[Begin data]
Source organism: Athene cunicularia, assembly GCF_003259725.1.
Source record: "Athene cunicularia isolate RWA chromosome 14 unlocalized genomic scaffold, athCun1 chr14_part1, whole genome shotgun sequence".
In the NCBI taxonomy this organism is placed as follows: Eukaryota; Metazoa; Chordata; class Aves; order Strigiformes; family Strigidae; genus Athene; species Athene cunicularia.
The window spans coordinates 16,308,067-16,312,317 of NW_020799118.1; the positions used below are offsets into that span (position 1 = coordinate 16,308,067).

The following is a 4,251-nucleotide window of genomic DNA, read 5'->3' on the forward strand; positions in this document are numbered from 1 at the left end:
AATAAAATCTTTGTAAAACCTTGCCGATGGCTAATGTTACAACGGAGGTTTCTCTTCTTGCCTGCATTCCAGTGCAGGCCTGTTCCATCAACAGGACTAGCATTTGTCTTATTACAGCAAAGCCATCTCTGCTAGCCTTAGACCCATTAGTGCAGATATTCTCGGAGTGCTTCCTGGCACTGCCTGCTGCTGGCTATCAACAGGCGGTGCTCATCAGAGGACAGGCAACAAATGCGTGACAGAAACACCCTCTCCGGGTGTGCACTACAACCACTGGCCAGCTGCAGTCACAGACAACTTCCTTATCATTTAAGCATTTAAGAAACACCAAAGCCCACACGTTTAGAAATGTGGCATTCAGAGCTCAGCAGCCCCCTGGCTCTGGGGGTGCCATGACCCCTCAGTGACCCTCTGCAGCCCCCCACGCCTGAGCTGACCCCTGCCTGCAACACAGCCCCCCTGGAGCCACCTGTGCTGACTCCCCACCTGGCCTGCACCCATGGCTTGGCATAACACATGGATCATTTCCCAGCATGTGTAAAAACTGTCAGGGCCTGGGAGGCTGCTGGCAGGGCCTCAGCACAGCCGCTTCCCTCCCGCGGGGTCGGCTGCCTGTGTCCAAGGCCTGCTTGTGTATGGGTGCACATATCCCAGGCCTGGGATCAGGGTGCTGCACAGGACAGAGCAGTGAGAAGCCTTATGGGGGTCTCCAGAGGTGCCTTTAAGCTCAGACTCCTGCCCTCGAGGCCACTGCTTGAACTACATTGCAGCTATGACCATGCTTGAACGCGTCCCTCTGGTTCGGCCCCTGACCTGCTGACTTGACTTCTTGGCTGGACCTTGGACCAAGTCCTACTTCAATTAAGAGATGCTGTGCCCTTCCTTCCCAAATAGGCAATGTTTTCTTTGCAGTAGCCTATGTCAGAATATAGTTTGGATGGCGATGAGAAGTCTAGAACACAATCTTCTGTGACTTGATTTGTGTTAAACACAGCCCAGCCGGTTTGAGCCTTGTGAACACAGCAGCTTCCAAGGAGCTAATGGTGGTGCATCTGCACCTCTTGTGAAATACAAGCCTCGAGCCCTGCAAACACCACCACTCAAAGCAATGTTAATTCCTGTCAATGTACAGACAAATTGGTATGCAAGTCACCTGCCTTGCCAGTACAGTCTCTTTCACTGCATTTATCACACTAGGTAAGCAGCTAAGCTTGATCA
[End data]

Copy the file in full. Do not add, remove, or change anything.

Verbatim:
Source organism: Athene cunicularia, assembly GCF_003259725.1.
Source record: "Athene cunicularia isolate RWA chromosome 14 unlocalized genomic scaffold, athCun1 chr14_part1, whole genome shotgun sequence".
In the NCBI taxonomy this organism is placed as follows: Eukaryota; Metazoa; Chordata; class Aves; order Strigiformes; family Strigidae; genus Athene; species Athene cunicularia.
The window spans coordinates 16,308,067-16,312,317 of NW_020799118.1; the positions used below are offsets into that span (position 1 = coordinate 16,308,067).

The following is a 4,251-nucleotide window of genomic DNA, read 5'->3' on the forward strand; positions in this document are numbered from 1 at the left end:
AATAAAATCTTTGTAAAACCTTGCCGATGGCTAATGTTACAACGGAGGTTTCTCTTCTTGCCTGCATTCCAGTGCAGGCCTGTTCCATCAACAGGACTAGCATTTGTCTTATTACAGCAAAGCCATCTCTGCTAGCCTTAGACCCATTAGTGCAGATATTCTCGGAGTGCTTCCTGGCACTGCCTGCTGCTGGCTATCAACAGGCGGTGCTCATCAGAGGACAGGCAACAAATGCGTGACAGAAACACCCTCTCCGGGTGTGCACTACAACCACTGGCCAGCTGCAGTCACAGACAACTTCCTTATCATTTAAGCATTTAAGAAACACCAAAGCCCACACGTTTAGAAATGTGGCATTCAGAGCTCAGCAGCCCCCTGGCTCTGGGGGTGCCATGACCCCTCAGTGACCCTCTGCAGCCCCCCACGCCTGAGCTGACCCCTGCCTGCAACACAGCCCCCCTGGAGCCACCTGTGCTGACTCCCCACCTGGCCTGCACCCATGGCTTGGCATAACACATGGATCATTTCCCAGCATGTGTAAAAACTGTCAGGGCCTGGGAGGCTGCTGGCAGGGCCTCAGCACAGCCGCTTCCCTCCCGCGGGGTCGGCTGCCTGTGTCCAAGGCCTGCTTGTGTATGGGTGCACATATCCCAGGCCTGGGATCAGGGTGCTGCACAGGACAGAGCAGTGAGAAGCCTTATGGGGGTCTCCAGAGGTGCCTTTAAGCTCAGACTCCTGCCCTCGAGGCCACTGCTTGAACTACATTGCAGCTATGACCATGCTTGAACGCGTCCCTCTGGTTCGGCCCCTGACCTGCTGACTTGACTTCTTGGCTGGACCTTGGACCAAGTCCTACTTCAATTAAGAGATGCTGTGCCCTTCCTTCCCAAATAGGCAATGTTTTCTTTGCAGTAGCCTATGTCAGAATATAGTTTGGATGGCGATGAGAAGTCTAGAACACAATCTTCTGTGACTTGATTTGTGTTAAACACAGCCCAGCCGGTTTGAGCCTTGTGAACACAGCAGCTTCCAAGGAGCTAATGGTGGTGCATCTGCACCTCTTGTGAAATACAAGCCTCGAGCCCTGCAAACACCACCACTCAAAGCAATGTTAATTCCTGTCAATGTACAGACAAATTGGTATGCAAGTCACCTGCCTTGCCAGTACAGTCTCTTTCACTGCATTTATCACACTAGGTAAGCAGCTAAGCTTGATCA